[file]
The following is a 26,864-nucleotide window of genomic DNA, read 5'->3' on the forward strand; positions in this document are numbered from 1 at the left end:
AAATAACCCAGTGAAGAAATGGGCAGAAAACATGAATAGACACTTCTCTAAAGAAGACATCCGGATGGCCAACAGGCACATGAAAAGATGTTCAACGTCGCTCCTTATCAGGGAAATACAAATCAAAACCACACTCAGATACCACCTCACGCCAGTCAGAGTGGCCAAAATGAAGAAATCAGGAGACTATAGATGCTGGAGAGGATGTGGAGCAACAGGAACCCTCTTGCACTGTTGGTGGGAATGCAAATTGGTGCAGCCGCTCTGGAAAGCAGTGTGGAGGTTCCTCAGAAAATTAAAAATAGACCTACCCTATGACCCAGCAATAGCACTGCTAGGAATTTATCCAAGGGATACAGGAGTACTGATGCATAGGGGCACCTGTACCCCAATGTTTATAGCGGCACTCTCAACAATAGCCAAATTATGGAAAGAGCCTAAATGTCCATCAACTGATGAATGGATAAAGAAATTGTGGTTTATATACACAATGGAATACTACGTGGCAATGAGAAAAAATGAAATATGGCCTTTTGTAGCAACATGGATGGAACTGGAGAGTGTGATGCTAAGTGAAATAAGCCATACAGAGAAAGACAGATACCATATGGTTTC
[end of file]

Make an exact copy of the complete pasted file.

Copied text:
The following is a 26,864-nucleotide window of genomic DNA, read 5'->3' on the forward strand; positions in this document are numbered from 1 at the left end:
AAATAACCCAGTGAAGAAATGGGCAGAAAACATGAATAGACACTTCTCTAAAGAAGACATCCGGATGGCCAACAGGCACATGAAAAGATGTTCAACGTCGCTCCTTATCAGGGAAATACAAATCAAAACCACACTCAGATACCACCTCACGCCAGTCAGAGTGGCCAAAATGAAGAAATCAGGAGACTATAGATGCTGGAGAGGATGTGGAGCAACAGGAACCCTCTTGCACTGTTGGTGGGAATGCAAATTGGTGCAGCCGCTCTGGAAAGCAGTGTGGAGGTTCCTCAGAAAATTAAAAATAGACCTACCCTATGACCCAGCAATAGCACTGCTAGGAATTTATCCAAGGGATACAGGAGTACTGATGCATAGGGGCACCTGTACCCCAATGTTTATAGCGGCACTCTCAACAATAGCCAAATTATGGAAAGAGCCTAAATGTCCATCAACTGATGAATGGATAAAGAAATTGTGGTTTATATACACAATGGAATACTACGTGGCAATGAGAAAAAATGAAATATGGCCTTTTGTAGCAACATGGATGGAACTGGAGAGTGTGATGCTAAGTGAAATAAGCCATACAGAGAAAGACAGATACCATATGGTTTC